Great Luck: Willie Nelson Hosts Chefs' Pot Luck for Charity - Modern Farmer

Great Luck: Willie Nelson Hosts Chefs’ Pot Luck for Charity

Country music legend Willie Nelson has been helping farmers for more than 30 years. Now he's helping the folks who most need farm-fresh produce.

Ebet Roberts for Redferns/Getty Images

Nelson is hosting the sold-out event on his ranch in Luck, Texas, and it’s the kick-off for his new one-day music festival, Luck Reunion, being held on Friday, also at the ranch. (Full disclosure: Modern Farmer editors will be attending the dinner and concert.) It was Annie D’Angelo, Willie’s wife, who got the party started last year, as it were, when she asked Michel Nischan, the cofounder and CEO of Wholesome Wave, to cook for the couple’s annual Heartbreaker Banquet. Things went so well, D’Angelo asked him to do it again, but this time as a fundraiser for the charity.

“When you look at what Willie’s been able to accomplish with Farm Aid, it’s powerful,” says Nischan. “And it’s a great connection to be at Luck – to have his home base offered to us as for our fundraiser so people struggling with poverty can afford to support local farmers while putting healthy food on their dinner tables.”

Nischan, a three-time James Beard Foundation Award winner, will be manning the kitchen for the event, along with several other celebrity chefs, including Dean Fearing, the “Father of Southwestern Cuisine,” John Mitchell, a pioneer in the sustainable food movement, James Beard Award-winner Scott Conant, and Food Network star Michael Chiarello. Fleisher’s Craft Butchery and Niman Ranch will be providing the sustainably-sourced meat for the event.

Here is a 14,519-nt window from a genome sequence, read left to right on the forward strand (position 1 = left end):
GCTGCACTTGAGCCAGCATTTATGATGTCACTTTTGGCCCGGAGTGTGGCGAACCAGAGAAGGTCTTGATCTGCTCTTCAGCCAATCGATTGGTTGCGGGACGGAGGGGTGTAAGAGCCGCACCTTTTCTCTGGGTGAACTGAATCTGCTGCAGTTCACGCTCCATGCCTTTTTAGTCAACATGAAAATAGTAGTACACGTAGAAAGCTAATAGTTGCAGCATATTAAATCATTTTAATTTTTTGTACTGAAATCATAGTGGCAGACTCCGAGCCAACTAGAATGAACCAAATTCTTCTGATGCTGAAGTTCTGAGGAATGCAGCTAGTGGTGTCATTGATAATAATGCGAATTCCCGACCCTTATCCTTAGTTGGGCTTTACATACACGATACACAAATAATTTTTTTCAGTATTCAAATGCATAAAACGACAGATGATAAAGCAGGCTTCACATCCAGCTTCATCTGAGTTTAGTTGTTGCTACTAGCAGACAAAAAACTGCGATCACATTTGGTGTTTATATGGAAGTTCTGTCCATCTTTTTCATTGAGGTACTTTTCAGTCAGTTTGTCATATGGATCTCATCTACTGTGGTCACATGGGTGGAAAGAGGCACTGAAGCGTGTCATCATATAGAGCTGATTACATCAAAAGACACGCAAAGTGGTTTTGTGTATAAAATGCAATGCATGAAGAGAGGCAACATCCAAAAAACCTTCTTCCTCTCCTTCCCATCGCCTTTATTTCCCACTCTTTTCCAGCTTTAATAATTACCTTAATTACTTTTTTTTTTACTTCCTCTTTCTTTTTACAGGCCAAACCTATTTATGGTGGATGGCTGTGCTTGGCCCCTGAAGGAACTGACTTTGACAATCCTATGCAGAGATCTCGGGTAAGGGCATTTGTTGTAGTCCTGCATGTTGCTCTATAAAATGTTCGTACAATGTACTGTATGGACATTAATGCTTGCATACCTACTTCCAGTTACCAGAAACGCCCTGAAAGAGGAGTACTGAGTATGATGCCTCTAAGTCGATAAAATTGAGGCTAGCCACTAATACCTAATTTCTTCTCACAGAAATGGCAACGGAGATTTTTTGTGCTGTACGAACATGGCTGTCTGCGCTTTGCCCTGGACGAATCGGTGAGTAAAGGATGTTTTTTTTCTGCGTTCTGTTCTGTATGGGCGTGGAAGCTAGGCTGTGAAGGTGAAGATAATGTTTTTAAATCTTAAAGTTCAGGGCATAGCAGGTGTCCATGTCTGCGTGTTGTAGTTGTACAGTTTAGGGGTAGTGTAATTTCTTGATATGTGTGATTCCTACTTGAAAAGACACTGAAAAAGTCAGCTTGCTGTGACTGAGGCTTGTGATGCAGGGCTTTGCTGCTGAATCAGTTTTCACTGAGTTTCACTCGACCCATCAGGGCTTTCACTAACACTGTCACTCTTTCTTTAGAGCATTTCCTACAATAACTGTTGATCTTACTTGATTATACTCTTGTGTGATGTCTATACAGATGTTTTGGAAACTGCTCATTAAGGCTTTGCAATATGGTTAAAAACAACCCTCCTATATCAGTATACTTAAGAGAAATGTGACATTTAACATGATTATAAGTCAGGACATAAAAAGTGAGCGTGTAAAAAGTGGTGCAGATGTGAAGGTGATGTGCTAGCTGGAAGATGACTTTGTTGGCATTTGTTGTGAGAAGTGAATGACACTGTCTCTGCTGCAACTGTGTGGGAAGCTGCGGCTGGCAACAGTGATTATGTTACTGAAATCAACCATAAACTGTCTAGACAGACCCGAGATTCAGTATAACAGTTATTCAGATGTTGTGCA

Chef Michel Nischan, cofounder and CEO of Wholesome Wave. Tom Hopkins

The more than 200 guests will be treated to a performance from singer-songwriter Aubrie Sellers followed by a concert featuring Nelson. Not a bad way to spend an evening.

“Farm Aid raises money to help farmers in need, to give them grants and loans, create meaningful networks – but Wholesome Wave raises money so people struggling with poverty can actually buy their food,” says Nischan. “Farmers would prefer to never take a loan or write a grant. They just want customers who can pay a fair price and keep them in business, which is what we help make happen. So there’s a real continuity of intent, and a great spiritual alignment.”

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